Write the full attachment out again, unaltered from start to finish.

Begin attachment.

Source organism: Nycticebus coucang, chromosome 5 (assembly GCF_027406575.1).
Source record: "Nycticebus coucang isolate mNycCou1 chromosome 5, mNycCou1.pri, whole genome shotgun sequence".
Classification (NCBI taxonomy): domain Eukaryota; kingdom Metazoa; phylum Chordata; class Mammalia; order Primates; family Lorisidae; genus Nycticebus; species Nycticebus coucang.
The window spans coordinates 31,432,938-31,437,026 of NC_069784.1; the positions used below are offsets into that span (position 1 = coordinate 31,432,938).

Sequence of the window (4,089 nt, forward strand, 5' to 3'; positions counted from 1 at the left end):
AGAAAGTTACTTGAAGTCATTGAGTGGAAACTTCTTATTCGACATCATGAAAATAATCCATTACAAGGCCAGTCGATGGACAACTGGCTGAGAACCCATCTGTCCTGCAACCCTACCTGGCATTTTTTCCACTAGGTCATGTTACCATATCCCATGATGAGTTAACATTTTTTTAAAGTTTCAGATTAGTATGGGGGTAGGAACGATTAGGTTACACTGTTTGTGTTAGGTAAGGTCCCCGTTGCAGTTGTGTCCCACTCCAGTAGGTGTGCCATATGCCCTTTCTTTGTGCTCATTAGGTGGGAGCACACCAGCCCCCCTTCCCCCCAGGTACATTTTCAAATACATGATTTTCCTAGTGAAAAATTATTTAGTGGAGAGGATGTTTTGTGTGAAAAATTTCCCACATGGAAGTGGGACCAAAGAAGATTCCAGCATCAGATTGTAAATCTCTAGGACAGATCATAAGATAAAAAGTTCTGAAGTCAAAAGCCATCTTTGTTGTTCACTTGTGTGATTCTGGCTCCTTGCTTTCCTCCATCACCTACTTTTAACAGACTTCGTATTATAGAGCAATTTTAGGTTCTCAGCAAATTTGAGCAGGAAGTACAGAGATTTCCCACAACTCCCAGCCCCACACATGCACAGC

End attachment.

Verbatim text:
Source organism: Nycticebus coucang, chromosome 5 (assembly GCF_027406575.1).
Source record: "Nycticebus coucang isolate mNycCou1 chromosome 5, mNycCou1.pri, whole genome shotgun sequence".
Classification (NCBI taxonomy): domain Eukaryota; kingdom Metazoa; phylum Chordata; class Mammalia; order Primates; family Lorisidae; genus Nycticebus; species Nycticebus coucang.
The window spans coordinates 31,432,938-31,437,026 of NC_069784.1; the positions used below are offsets into that span (position 1 = coordinate 31,432,938).

Sequence of the window (4,089 nt, forward strand, 5' to 3'; positions counted from 1 at the left end):
AGAAAGTTACTTGAAGTCATTGAGTGGAAACTTCTTATTCGACATCATGAAAATAATCCATTACAAGGCCAGTCGATGGACAACTGGCTGAGAACCCATCTGTCCTGCAACCCTACCTGGCATTTTTTCCACTAGGTCATGTTACCATATCCCATGATGAGTTAACATTTTTTTAAAGTTTCAGATTAGTATGGGGGTAGGAACGATTAGGTTACACTGTTTGTGTTAGGTAAGGTCCCCGTTGCAGTTGTGTCCCACTCCAGTAGGTGTGCCATATGCCCTTTCTTTGTGCTCATTAGGTGGGAGCACACCAGCCCCCCTTCCCCCCAGGTACATTTTCAAATACATGATTTTCCTAGTGAAAAATTATTTAGTGGAGAGGATGTTTTGTGTGAAAAATTTCCCACATGGAAGTGGGACCAAAGAAGATTCCAGCATCAGATTGTAAATCTCTAGGACAGATCATAAGATAAAAAGTTCTGAAGTCAAAAGCCATCTTTGTTGTTCACTTGTGTGATTCTGGCTCCTTGCTTTCCTCCATCACCTACTTTTAACAGACTTCGTATTATAGAGCAATTTTAGGTTCTCAGCAAATTTGAGCAGGAAGTACAGAGATTTCCCACAACTCCCAGCCCCACACATGCACAGC